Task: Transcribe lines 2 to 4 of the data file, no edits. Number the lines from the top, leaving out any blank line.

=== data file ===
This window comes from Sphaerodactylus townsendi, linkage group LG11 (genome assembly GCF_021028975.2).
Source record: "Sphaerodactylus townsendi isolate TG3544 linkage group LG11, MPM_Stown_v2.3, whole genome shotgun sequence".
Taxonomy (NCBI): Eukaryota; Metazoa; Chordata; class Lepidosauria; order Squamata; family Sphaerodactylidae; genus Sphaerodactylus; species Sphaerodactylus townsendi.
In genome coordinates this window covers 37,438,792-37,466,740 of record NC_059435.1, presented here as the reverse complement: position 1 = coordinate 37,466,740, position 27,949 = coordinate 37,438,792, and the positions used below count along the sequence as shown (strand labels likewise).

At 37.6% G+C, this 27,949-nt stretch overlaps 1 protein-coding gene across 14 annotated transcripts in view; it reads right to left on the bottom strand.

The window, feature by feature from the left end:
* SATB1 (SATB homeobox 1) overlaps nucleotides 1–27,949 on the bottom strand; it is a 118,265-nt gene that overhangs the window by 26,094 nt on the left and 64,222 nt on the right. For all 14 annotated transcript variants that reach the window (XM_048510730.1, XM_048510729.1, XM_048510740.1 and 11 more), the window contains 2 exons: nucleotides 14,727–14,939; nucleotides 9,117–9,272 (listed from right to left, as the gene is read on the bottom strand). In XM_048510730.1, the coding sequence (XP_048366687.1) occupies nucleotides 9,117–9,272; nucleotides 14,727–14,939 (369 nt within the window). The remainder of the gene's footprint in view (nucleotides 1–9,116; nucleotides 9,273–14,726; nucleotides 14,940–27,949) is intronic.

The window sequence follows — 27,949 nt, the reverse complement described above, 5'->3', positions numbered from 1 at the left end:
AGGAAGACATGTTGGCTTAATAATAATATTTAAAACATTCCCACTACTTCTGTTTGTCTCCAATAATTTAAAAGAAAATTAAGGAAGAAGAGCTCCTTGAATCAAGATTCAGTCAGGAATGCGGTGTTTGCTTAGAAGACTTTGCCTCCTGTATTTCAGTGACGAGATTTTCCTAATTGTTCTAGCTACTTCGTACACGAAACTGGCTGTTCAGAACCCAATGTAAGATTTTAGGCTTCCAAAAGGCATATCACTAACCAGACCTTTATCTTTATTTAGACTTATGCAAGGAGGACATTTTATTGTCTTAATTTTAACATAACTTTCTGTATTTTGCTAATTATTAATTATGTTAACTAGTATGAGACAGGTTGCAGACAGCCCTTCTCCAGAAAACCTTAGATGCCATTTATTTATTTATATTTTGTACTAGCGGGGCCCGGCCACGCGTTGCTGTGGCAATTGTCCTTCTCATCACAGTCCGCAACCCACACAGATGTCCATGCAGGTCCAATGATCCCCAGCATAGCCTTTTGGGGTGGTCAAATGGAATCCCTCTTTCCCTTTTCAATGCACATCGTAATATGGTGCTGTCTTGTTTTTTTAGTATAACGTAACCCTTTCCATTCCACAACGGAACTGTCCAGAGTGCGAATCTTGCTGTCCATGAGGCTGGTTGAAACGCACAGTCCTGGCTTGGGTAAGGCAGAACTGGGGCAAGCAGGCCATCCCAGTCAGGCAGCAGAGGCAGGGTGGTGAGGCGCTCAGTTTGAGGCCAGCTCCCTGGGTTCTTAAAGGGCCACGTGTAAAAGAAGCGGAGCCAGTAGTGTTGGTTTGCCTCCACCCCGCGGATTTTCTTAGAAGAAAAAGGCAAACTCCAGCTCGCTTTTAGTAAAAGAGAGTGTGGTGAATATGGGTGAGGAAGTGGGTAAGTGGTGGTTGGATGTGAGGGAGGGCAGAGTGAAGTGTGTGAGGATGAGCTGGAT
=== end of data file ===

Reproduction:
Source record: "Sphaerodactylus townsendi isolate TG3544 linkage group LG11, MPM_Stown_v2.3, whole genome shotgun sequence".
Taxonomy (NCBI): Eukaryota; Metazoa; Chordata; class Lepidosauria; order Squamata; family Sphaerodactylidae; genus Sphaerodactylus; species Sphaerodactylus townsendi.
In genome coordinates this window covers 37,438,792-37,466,740 of record NC_059435.1, presented here as the reverse complement: position 1 = coordinate 37,466,740, position 27,949 = coordinate 37,438,792, and the positions used below count along the sequence as shown (strand labels likewise).